30khz - 450khz... Why can't I pick anything up?

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redchord11

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Hey all,

It's been a great 2 months with my IC R75 hooked up to my RF Sys passive antenna. It's not even properly rigged - but I've been picking up some great stuff here and there. I have a question.

Why is it that from 30 khz - approx 450khz I can't pick anything up? I hear that "machine gun" like sound throughout this entire span. I usually tune in at night to this end of the spectrum as recommended. I tried using the filters but nothing comes through. Is this just electrical interference?

Right after 450khz the normal local AM brodcasts come through as clear as a bell. Any ideas on what I'm doing wrong / possible suggestions?

PS I live in an urban part of NY- about 20 min from NYC.

Thanks, this is such a helpful forum.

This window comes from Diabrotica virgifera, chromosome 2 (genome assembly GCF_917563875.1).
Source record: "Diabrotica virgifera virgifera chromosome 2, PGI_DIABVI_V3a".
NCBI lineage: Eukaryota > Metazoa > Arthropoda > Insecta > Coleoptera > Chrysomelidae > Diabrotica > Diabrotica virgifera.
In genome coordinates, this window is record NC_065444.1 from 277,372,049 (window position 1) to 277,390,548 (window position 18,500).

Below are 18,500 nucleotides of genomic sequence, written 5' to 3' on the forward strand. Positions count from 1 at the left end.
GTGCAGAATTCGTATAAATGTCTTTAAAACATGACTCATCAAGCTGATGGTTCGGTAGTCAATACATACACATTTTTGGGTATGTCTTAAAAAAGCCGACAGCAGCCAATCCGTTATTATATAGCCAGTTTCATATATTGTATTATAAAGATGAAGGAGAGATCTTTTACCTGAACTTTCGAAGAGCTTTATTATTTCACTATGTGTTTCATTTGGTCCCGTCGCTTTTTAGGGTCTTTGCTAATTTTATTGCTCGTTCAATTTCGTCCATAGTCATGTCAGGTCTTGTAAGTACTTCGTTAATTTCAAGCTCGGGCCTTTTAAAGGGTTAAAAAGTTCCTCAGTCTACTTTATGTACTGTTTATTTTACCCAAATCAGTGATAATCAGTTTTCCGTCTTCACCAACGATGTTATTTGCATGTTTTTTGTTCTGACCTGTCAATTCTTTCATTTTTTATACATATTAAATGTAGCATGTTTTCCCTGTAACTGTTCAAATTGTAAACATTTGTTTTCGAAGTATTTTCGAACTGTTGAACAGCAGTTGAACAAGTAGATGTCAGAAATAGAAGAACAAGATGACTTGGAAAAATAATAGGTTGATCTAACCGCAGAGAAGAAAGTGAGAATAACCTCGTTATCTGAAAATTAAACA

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ka3jjz

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That area of the spectrum has very few broadcasters in it. There are a few European and Asian folks there, but they're not easily heard during this season. Most of the time, you will see them reported in the winter and early spring. The number of these are growing fewer and fewer as local FM (and to some extent, satellite services) take their place.

There are experimenters, airport beacons and other things in this band. The broadcasters you are hearing starting from 450khz is, no doubt, a product of overloading. Nothing you are doing wrong here.

Generally speaking, efficient antennas here include various forms of loops, loaded towers (yes it can be done - I've been to one or two beacon stations that use this technique) and, for some at least, really long wires (and I do mean LONG). I'm not entirely sure if that RF Systems antenna would be resonant all the way to 30 khz (which is where submarines transmit, although it's highly unlikely you'd be able to demodulate it...) but you're not missing much in any case. The LongWave Club of America has been involved in this field for a great many years. Do a search on the name if you are interested. 73 Mike

[edit] Looking at the Universal website, the RF Systems PRO series is resonant down that far (although very expensively!). But the others generally aren't.
 
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zz0468